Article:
Trump’s elec­tion vic­tory trig­gers flood of im­mi­gra­tion ques­tions

Anxiety na­tion­wide among im­mi­grants

Kuwait Times - - INTERNATIONAL -

CHICAGO: Im­mi­gra­tion hot­lines are buzzing. Le­gal clin­ics are see­ing an in­flux of clients. Pub­lic schools are field­ing fran­tic ques­tions from par­ents and stu­dents. Since the elec­tion, Don­ald Trump’s tough talk on im­mi­gra­tion has stirred anxiety na­tion­wide among im­mi­grants re­gard­less of le­gal sta­tus. They are turn­ing to lawyers, schools, ad­vo­cacy groups and con­gres­sional of­fices for help. “We’re op­er­at­ing with a lot of un­knowns, and a cer­tain amount of fear comes with that,” said Vanessa Es­parza LÛpez, a manag­ing at­tor­ney at the Chicago-based Na­tional Im­mi­grant Jus­tice Cen­ter.

In Chicago, a hot­line run by the state’s largest im­mi­grant-rights group re­ceived more than 330 calls in the week af­ter the elec­tion, com­pared with the usual 100 or so. Den­ver school of­fi­cials sent a let­ter to par­ents in re­sponse to ques­tions about the elec­tion’s ef­fect on stu­dents liv­ing in the coun­try il­le­gally. The New York Le­gal As­sis­tance Group said its re­ceiv­ing 40 to 60 daily calls about im­mi­gra­tion, up from 20 to 30. The Coali­tion for Hu­mane Im­mi­grant Rights of Los An­ge­les re­ported 19 walkins on a sin­gle day, all with cit­i­zen­ship ques­tions.

Ur­gent in­quiries

The most ur­gent in­quiries have been from young peo­ple ben­e­fit­ing from a 2012 fed­eral pro­gram started by Pres­i­dent Barack Obama’s ad­min­is­tra­tion that al­lows im­mi­grants brought to the coun­try il­le­gally as chil­dren to avoid de­por­ta­tion and get work per­mits. About 740,000 peo­ple have par­tic­i­pated in the De­ferred Ac­tion for Child­hood Ar­rivals sys­tem. At­tor­neys say the pro­gram is vul­ner­a­ble be­cause it was cre­ated by ex­ec­u­tive or­der, not by law, leav­ing new po­ten­tial ap­pli­cants sec­ondguess­ing whether to sign up. Andrea Aguil­era, a 20-year-old col­lege stu­dent in subur­ban Chicago, feels in limbo with her DACA pa­per­work ex­pir­ing next year. She was brought across the Mex­i­can bor­der il­le­gally as a 4-year-old and largely kept her im­mi­gra­tion sta­tus se­cret un­til she was able to get a work per­mit through DACA four years ago. She’s since worked as a gro­cery store cashier and in­tern at a down­town fi­nan­cial com­pany. Two of her sib­lings are in the pro­gram; another is a US cit­i­zen. “It’s been hard to fo­cus on school,” Aguil­era said. “I just don’t know what’s go­ing to come next for us.”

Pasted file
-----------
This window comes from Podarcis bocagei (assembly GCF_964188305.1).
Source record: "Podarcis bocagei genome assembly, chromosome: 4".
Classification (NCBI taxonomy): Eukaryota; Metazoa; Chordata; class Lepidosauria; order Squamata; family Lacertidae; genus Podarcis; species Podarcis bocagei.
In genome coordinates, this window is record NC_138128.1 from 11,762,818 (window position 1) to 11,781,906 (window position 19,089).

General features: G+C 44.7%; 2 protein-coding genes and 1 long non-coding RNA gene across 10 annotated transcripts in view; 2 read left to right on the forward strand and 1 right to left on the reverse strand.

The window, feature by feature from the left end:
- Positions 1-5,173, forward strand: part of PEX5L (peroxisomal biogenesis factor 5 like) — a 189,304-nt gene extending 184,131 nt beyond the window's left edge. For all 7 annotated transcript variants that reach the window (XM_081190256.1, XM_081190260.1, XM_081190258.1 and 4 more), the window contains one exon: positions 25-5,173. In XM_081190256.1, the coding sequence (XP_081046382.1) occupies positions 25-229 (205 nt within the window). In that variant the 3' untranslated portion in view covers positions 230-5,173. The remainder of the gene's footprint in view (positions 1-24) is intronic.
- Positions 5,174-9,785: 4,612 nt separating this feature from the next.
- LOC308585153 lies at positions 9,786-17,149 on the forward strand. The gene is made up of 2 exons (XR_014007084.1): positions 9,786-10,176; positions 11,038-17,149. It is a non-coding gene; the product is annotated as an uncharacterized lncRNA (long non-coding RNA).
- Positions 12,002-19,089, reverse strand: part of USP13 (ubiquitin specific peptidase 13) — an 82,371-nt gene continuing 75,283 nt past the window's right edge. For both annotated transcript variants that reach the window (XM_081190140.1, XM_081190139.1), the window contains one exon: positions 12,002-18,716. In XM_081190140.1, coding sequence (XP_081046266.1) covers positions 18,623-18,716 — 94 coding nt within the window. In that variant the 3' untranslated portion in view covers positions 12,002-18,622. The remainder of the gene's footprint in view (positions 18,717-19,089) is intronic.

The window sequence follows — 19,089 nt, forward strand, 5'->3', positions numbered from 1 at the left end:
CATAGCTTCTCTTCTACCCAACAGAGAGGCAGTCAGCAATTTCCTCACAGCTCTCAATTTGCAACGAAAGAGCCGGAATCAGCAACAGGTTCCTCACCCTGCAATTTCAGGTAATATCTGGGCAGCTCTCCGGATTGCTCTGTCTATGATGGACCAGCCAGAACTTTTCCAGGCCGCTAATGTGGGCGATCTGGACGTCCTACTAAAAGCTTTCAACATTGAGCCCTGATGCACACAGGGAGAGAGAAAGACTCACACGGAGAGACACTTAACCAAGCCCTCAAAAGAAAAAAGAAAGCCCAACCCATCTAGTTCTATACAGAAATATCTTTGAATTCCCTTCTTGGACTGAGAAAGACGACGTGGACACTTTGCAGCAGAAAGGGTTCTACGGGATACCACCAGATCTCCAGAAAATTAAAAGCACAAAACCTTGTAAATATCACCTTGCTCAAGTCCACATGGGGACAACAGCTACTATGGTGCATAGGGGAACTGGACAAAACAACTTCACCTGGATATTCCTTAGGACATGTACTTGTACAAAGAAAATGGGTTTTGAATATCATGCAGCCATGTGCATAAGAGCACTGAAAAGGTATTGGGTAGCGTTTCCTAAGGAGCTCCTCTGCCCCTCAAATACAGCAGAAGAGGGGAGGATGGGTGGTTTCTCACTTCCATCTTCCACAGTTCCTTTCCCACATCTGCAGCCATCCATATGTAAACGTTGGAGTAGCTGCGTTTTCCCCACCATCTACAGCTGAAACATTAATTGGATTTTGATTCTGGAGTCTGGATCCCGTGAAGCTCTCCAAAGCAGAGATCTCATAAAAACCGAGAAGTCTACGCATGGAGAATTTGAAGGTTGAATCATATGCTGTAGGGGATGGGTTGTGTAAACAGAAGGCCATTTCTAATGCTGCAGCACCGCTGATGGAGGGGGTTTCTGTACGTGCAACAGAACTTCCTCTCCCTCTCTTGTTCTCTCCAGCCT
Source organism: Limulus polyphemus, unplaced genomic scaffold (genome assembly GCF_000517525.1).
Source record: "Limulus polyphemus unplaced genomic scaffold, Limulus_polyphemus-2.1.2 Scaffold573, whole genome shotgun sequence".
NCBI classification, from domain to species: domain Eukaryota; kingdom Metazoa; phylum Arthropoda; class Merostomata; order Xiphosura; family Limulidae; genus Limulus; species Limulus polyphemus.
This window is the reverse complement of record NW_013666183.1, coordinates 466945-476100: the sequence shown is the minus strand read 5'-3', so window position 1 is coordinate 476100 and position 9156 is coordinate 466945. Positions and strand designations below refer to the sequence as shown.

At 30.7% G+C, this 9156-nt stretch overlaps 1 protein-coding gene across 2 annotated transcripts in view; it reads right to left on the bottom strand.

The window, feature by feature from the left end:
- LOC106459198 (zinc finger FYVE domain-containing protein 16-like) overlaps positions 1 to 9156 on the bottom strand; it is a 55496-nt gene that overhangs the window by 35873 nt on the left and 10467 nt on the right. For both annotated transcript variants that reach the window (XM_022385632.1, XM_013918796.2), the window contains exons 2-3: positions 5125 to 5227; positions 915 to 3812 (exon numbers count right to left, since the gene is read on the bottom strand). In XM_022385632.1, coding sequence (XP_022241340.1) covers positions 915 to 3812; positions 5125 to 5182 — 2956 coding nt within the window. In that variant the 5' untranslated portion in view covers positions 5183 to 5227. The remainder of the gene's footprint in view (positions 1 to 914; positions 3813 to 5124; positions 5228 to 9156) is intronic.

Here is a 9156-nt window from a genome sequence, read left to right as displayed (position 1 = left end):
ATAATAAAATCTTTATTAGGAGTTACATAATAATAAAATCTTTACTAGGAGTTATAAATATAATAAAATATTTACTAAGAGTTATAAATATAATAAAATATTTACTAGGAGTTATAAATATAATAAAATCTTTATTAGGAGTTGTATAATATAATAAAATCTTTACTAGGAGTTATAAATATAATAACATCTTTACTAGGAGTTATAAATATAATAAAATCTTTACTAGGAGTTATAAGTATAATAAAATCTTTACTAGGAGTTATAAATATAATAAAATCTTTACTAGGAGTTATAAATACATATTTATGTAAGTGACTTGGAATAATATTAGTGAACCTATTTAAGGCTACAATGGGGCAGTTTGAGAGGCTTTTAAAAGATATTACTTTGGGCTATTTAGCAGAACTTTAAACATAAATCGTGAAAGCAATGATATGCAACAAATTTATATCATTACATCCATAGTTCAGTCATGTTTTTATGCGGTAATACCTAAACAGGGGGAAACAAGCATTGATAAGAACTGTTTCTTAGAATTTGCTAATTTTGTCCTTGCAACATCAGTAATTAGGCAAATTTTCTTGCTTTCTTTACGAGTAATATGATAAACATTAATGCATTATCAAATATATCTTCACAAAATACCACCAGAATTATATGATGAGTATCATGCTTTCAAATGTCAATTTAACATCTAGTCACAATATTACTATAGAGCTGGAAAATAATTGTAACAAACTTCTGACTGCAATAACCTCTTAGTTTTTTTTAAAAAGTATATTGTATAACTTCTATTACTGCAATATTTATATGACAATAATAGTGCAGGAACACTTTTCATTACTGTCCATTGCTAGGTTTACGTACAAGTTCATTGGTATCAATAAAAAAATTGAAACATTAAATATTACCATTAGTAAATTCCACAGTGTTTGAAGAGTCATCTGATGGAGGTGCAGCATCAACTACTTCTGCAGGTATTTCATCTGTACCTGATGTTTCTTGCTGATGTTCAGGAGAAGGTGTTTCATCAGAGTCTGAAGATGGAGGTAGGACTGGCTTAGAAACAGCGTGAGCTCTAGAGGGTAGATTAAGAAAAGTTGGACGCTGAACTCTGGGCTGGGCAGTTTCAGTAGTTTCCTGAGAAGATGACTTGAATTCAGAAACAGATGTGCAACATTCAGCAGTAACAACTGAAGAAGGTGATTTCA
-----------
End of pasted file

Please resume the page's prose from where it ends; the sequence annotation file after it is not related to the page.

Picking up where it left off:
Dur­ing the cam­paign, Trump pledged to de­port the es­ti­mated 11 mil­lion im­mi­grants liv­ing in the coun­try il­le­gally and to build a bor­der wall. The Repub­li­can pres­i­dent-elect has not de­tailed how he will pro­ceed and re­cently walked back the num­ber of an­tic­i­pated de­por­tees.The Cen­ter for Im­mi­gra­tion Stud­ies, which ad­vo­cates for lower im­mi­gra­tion lev­els, ex­plained the spike in ac­tiv­ity as un­cer­tainty about whether ex­ist­ing laws will be en­forced by Trump’s ad­min­is­tra­tion. Jon Feere, a le­gal an­a­lyst at the Wash­ing­ton D.C.based re­search or­ga­ni­za­tion, said those en­rolled in DACA were aware of the risks when they signed up. Others should have lit­tle con­cern. “Those who are in com­pli­ance with the law have noth­ing to worry about,” he said. Still, even im­mi­grants with per­ma­nent le­gal sta­tus have had ques­tions since the elec­tion.

At­tor­neys and im­mi­grant or­ga­ni­za­tions said green card hold­ers feel new urgency to en­sure that pa­per­work such as a re­newal ap­pli­ca­tion is in or­der over fears that laws could change un­der a new ad­min­is­tra­tion. Most im­mi­grants can seek cit­i­zen­ship three to five years af­ter get­ting a green card.

CHICAGO: Andrea Aguil­era sits at the Erie Neigh­bor­hood House on Thurs­day.—AP

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